Ian Welsh wrote earlier this week on the divide he witnessed at Netroots Nation. On the one hand, "about half the people there are some combination of angry, disappointed and bitter with Democrats in general and Obama in particular" and there are those "folks who would characterize themselves, in general, as hard nosed pragmatists and 'realists'." Today, Jonathan Cohn of the New Republic castigates those who talk "about disappointment and disillusionment" in an article entitled The Stupidity of Liberal Apathy.

The Miami Herald has published a poll from Quinnipiac University showing millionaire outsiders in their first run for office besting established career politicians in both the GOP Governor primary and in the Democratic Senate primary.

Republican Rick Scott holds an 11 percentage-point lead over Attorney General Bill McCollum in the GOP race for governor, a Quinnipiac University poll finds.

In the main statewide race for Democrats -- the U.S. Senate contest -- Jeff Greene is beating U.S. Rep. Kendrick Meek by 10 percentage points, the poll shows.

Neither Greene nor Scott have held elected office before. McCollum has held or run for office for the past 30 years. Meek has been in Congress and the Legislature for more than a decade.

Both political newcomers have relied on a simple formula to best their rivals: Spend millions on television ads and watch your poll numbers rise. Greene has outspent Meek by an estimated $6 million. Scott has poured an estimated $30 million into his race, doubling what McCollum has spent. ``Money matters. You can go from nobody knowing you to becoming a front-runner if you spend enough,'' said Peter A. Brown, assistant director of the Quinnipiac University Polling Institute. ``That's not to say it's only money,'' Brown added. ``The messages that Scott and Greene have been able to send to voters through record television ad spending have been effective.'' But Brown cautions that ``anything can happen'' leading up to the Aug. 24 primary. Voters haven't completely made up their minds. And many don't know for whom they'll vote.

In the Democratic Senate race, more than a third of likely voters are undecided. And a majority -- 54 percent -- say they might change their minds.

In the Republican governor's race, 23 percent of likely voters are undecided; 43 percent say they might change their minds; 55 percent say their minds are made up.

GOP Senator Lindsey Graham of South Carolina announced Wednesday night that he is considering introducing a constitutional amendment that would change existing law to no longer grant citizenship to the children of immigrants born in the United States. The full story from Politico.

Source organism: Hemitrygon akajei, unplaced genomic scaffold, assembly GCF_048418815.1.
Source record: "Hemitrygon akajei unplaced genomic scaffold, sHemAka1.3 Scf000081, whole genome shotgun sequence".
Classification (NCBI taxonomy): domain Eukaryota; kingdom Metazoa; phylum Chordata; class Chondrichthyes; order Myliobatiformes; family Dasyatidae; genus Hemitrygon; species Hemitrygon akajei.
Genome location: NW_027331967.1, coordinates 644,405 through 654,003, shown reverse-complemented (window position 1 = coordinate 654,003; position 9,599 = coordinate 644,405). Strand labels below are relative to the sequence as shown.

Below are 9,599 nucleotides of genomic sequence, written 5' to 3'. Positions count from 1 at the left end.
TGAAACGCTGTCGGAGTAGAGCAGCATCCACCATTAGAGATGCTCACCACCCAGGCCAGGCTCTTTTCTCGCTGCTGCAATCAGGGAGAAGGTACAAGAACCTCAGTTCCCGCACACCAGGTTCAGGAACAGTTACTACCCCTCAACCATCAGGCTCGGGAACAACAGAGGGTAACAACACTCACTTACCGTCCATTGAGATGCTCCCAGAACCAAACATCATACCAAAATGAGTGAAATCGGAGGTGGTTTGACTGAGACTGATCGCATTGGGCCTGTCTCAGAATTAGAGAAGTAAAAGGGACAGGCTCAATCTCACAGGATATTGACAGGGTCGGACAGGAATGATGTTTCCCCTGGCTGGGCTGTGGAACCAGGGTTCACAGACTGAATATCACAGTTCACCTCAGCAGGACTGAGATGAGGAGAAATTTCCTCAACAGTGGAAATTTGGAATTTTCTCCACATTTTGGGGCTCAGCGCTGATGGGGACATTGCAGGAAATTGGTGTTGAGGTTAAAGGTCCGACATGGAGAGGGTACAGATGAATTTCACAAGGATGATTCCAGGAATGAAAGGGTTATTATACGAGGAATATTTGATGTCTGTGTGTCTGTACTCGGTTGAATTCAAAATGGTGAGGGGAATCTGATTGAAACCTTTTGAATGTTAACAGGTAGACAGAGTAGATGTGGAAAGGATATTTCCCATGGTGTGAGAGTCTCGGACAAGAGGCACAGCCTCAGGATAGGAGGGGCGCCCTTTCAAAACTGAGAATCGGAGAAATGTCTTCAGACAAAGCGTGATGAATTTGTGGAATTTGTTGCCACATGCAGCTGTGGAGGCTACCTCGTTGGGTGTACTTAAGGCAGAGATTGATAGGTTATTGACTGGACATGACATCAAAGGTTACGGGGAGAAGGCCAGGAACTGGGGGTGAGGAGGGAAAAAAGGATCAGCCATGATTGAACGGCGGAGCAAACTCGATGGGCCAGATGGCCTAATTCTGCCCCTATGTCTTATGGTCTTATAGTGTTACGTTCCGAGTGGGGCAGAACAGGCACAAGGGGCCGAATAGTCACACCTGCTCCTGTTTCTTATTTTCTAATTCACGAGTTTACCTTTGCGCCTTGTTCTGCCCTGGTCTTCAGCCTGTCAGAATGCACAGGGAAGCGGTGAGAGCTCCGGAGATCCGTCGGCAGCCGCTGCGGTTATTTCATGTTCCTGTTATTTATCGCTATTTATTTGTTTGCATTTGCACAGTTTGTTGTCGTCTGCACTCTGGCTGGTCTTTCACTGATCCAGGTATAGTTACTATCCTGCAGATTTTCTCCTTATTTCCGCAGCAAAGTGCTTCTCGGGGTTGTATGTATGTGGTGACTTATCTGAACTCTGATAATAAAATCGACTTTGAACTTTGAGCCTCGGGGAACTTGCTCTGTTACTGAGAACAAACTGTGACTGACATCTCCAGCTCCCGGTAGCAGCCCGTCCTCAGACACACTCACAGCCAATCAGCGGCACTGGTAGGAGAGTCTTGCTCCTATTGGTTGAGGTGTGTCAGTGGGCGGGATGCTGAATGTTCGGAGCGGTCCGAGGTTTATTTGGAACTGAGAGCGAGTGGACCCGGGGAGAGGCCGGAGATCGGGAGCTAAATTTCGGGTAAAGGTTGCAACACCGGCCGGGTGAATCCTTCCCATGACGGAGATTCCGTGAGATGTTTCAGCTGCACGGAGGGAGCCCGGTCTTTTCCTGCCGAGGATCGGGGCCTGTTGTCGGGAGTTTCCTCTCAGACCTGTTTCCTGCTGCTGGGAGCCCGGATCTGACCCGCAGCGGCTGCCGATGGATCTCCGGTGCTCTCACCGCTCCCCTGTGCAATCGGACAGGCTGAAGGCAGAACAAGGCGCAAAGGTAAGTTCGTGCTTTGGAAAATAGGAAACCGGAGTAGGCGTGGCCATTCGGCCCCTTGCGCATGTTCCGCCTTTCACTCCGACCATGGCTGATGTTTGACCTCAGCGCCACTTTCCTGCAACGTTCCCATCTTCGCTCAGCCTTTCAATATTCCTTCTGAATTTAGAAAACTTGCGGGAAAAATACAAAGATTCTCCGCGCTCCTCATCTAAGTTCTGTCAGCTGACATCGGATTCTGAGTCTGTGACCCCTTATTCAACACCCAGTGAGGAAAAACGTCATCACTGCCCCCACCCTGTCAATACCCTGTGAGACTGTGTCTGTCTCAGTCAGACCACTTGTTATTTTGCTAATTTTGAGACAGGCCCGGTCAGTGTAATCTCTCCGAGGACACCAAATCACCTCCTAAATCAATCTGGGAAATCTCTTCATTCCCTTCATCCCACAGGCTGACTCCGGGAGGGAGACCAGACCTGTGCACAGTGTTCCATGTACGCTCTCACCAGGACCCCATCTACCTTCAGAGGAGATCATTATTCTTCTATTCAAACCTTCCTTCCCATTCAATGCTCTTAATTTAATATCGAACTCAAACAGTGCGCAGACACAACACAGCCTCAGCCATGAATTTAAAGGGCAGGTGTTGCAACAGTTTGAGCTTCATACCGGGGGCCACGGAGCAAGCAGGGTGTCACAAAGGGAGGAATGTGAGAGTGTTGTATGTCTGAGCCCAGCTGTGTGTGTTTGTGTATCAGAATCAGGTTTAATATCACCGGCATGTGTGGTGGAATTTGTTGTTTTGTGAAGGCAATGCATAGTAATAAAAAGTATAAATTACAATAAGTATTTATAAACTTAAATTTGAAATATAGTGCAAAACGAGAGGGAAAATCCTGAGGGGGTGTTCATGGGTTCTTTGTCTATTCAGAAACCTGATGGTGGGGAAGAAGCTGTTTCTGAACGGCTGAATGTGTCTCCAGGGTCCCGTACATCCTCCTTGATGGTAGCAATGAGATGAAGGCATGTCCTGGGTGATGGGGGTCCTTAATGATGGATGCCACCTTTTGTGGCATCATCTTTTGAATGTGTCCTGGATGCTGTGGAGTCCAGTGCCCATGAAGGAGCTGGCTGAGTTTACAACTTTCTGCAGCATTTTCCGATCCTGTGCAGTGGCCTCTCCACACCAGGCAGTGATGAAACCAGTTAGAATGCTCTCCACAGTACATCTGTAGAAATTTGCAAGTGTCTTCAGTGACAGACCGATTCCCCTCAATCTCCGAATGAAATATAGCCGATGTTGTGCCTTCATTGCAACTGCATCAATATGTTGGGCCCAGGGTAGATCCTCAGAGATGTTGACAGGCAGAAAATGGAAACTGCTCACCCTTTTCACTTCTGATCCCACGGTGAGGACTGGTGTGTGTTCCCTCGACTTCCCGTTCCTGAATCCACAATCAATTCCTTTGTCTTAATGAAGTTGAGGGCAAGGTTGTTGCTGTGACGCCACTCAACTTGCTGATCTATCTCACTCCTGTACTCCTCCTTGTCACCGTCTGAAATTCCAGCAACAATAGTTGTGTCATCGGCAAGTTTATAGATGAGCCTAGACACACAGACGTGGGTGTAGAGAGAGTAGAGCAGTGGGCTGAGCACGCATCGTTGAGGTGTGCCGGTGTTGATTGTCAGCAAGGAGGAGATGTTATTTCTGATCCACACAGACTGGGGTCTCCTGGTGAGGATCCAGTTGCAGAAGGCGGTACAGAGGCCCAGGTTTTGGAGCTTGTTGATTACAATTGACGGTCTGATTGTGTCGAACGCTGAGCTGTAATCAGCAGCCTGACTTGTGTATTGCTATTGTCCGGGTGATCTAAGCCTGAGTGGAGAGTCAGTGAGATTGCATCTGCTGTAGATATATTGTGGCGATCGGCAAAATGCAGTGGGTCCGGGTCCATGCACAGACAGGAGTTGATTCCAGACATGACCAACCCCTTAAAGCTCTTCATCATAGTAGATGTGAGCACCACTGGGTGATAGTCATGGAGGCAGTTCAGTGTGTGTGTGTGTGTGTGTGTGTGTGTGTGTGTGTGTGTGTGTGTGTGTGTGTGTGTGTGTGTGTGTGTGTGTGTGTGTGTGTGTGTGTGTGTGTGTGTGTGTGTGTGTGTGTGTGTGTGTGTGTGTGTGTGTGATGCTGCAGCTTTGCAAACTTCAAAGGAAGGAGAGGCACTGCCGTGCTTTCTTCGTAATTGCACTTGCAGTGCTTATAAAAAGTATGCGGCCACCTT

Samuel and Charles Wyly , two billionaire brothers from Dallas who founded Sterling Software and who are large donors to conservative causes, were charged by the SEC with conducting an extensive securities fraud including insider trading. The story in the New York Times.

Quick Hits

 Here are some other items making news today.

Shirley Sherrod, the former USDA official in charge of rural development in Georgia, will sue Andrew Breitbart who edited her remarks at a NAACP Freedom Fund dinner to appear as if she were making racist remarks when in fact the opposite was true. Mrs. Sherrod made the announcement Thursday in San Diego at the National Association of Black Journalists annual convention. More from USA Today.

Ian Welsh wrote earlier this week on the divide he witnessed at Netroots Nation. On the one hand, "about half the people there are some combination of angry, disappointed and bitter with Democrats in general and Obama in particular" and there are those "folks who would characterize themselves, in general, as hard nosed pragmatists and 'realists'." Today, Jonathan Cohn of the New Republic castigates those who talk "about disappointment and disillusionment" in an article entitled The Stupidity of Liberal Apathy.

The Miami Herald has published a poll from Quinnipiac University showing millionaire outsiders in their first run for office besting established career politicians in both the GOP Governor primary and in the Democratic Senate primary.

Republican Rick Scott holds an 11 percentage-point lead over Attorney General Bill McCollum in the GOP race for governor, a Quinnipiac University poll finds.

In the main statewide race for Democrats -- the U.S. Senate contest -- Jeff Greene is beating U.S. Rep. Kendrick Meek by 10 percentage points, the poll shows.

Neither Greene nor Scott have held elected office before. McCollum has held or run for office for the past 30 years. Meek has been in Congress and the Legislature for more than a decade.